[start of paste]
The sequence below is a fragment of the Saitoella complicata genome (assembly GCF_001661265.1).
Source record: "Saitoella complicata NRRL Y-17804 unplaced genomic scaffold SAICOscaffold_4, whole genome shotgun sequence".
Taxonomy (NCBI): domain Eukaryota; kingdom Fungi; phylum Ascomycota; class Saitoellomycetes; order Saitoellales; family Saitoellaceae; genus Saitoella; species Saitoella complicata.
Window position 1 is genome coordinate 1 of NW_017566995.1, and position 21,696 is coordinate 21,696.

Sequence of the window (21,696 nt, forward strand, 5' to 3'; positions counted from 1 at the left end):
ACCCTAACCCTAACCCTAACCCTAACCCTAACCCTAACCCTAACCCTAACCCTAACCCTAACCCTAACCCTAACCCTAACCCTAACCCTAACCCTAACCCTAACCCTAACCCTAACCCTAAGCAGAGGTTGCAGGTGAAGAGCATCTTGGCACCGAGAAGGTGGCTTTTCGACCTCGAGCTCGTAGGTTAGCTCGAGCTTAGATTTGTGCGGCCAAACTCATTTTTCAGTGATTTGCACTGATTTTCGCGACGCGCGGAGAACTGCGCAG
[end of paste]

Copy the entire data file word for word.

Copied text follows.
The sequence below is a fragment of the Saitoella complicata genome (assembly GCF_001661265.1).
Source record: "Saitoella complicata NRRL Y-17804 unplaced genomic scaffold SAICOscaffold_4, whole genome shotgun sequence".
Taxonomy (NCBI): domain Eukaryota; kingdom Fungi; phylum Ascomycota; class Saitoellomycetes; order Saitoellales; family Saitoellaceae; genus Saitoella; species Saitoella complicata.
Window position 1 is genome coordinate 1 of NW_017566995.1, and position 21,696 is coordinate 21,696.

Sequence of the window (21,696 nt, forward strand, 5' to 3'; positions counted from 1 at the left end):
ACCCTAACCCTAACCCTAACCCTAACCCTAACCCTAACCCTAACCCTAACCCTAACCCTAACCCTAACCCTAACCCTAACCCTAACCCTAACCCTAACCCTAACCCTAACCCTAACCCTAAGCAGAGGTTGCAGGTGAAGAGCATCTTGGCACCGAGAAGGTGGCTTTTCGACCTCGAGCTCGTAGGTTAGCTCGAGCTTAGATTTGTGCGGCCAAACTCATTTTTCAGTGATTTGCACTGATTTTCGCGACGCGCGGAGAACTGCGCAG